Be

 

 

 

Belle Fleur               Basic Fleur

 

              

 

 

 

 

 

 

 

 

 

 

 

 

 

 

 

 

 

 

 

Look Around Fleur                

 

 

 

 

 

 

 

 

 

 

 

 

 

 

 

 

 

 

 

 

 

 

 

 

 

 

 

 

 

 

 

 

 

 

 

 

 

  Return Home

 

Fleur's Story

 

Fleur was made in the 1970s and 1980s in Holland by the Otto Simon company. The first two Fleurs were released in 1978. They were Belle and Basic Fleur.

 

Wim Remken, one of the founding fathers, who worked in the 70s as chief purchaser for Otto Simon, recalls that Fleur was born out of anger over Pedigree's decision to stop their licence to sell Sindy in the Netherlands. Fleur then was designed overnight by Wim Remken, purchaser Ruud Bok, and the advertising company. They were personally involved in the creation and production of the dolls.

 

Fleur was aimed to look nothing like Barbie, more like a European version of Sindy. Little girls would have to think of Fleur as their friend. Their mothers had to approve of her appearance as well. Her outfits were inspired by everyday fashions as appeared in women's magazines like Margriet and Libelle, and prototypes were made by Otto Simon employees themselves.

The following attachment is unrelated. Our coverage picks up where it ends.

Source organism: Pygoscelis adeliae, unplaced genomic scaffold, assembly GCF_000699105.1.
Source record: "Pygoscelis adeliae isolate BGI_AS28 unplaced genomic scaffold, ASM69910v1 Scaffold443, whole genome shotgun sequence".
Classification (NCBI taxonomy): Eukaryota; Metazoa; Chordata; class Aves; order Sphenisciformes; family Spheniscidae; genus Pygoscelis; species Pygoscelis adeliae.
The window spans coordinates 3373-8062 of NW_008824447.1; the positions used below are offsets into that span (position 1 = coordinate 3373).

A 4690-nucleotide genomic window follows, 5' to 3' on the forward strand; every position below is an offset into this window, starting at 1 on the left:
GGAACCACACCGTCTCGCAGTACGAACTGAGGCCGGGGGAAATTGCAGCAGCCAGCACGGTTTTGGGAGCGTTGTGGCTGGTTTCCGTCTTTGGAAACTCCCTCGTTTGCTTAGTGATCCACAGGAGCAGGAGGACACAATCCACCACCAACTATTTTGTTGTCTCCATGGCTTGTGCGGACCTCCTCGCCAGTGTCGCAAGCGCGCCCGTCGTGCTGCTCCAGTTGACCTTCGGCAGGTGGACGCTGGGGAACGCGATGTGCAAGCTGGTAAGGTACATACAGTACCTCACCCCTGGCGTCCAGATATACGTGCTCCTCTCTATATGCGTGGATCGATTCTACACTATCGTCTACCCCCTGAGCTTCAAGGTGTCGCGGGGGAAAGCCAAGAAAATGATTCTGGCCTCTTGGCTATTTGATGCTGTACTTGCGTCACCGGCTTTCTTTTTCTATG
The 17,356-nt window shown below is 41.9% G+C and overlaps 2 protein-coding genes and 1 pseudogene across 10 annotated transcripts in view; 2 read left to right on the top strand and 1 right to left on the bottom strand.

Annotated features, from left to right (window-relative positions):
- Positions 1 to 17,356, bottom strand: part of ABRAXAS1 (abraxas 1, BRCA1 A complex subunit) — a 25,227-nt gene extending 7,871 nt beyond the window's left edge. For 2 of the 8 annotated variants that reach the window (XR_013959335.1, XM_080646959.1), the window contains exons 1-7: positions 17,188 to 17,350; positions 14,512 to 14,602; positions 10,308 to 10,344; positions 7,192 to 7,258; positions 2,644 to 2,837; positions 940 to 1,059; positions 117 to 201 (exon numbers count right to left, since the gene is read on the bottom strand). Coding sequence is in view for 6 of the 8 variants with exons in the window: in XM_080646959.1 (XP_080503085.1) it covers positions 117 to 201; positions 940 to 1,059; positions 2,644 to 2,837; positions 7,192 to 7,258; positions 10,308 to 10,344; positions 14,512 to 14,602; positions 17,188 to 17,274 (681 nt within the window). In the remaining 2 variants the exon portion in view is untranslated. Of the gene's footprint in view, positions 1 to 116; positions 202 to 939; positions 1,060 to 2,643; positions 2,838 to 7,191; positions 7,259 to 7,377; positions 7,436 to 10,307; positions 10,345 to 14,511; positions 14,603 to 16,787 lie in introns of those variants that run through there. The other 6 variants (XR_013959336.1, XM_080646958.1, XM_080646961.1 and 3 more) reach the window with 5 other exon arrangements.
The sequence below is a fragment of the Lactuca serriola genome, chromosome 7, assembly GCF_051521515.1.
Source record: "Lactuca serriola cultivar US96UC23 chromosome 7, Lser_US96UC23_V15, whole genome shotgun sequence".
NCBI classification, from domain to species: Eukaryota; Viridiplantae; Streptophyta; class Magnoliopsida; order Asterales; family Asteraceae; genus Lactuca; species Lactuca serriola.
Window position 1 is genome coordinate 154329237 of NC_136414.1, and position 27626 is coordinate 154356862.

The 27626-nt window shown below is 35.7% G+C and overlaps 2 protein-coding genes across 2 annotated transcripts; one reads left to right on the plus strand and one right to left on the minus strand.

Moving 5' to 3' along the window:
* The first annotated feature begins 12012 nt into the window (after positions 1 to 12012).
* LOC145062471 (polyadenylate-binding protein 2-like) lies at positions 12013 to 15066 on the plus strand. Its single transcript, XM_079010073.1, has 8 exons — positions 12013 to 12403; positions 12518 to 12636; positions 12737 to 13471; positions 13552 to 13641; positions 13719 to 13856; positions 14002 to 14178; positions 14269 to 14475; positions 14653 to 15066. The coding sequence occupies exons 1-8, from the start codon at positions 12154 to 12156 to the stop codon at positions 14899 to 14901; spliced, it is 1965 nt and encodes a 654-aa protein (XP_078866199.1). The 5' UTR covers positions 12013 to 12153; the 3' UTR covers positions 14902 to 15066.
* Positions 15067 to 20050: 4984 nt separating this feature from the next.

The new doll was an instant success and in the next decade over a million dolls were sold. In her heyday, Fleur's success was bigger than Sindy's and even Barbie's.

 

By 1983 Otto Simon wanted to internationalize. The first attempts looked promising, yet the doll would never repeat her Dutch success. The major export country was Denmark, followed by Belgium, England, and Germany. Fleurs were also exported to Norway, Sweden, Austria, Australia, Greece, and France. Fleur was also seen in Eastern Europe, for example in Poland, where she was sold in shops which had a licence to carry imported goods.

 

By the end of 1980s Fleur herself changed. Buhrmann Tetterode (owners of Otto Simon) decided to professionalize and outsource Fleur's design to England. The result was New Look Fleur (Disco Dance, Look Around) which was released almost simultaneously with New Face Sindy. New ranges of designer clothes were issued. 

 

The people from Otto Simon disapproved strongly, for this new doll and clothes had nothing to do with Fleur they knew. But they couldn't stop the new developments. This new Fleur didn't appeal to the Dutch audience. Sales began to drop dramatically. Almost simultaneously, Buhrman Tetterode decided to concentrate on their core business (graphic systems) and discontinued the toys line. Fleur production stopped quite suddenly in 1988.

 

A.M. 2007

 

This text may not be copied without permission.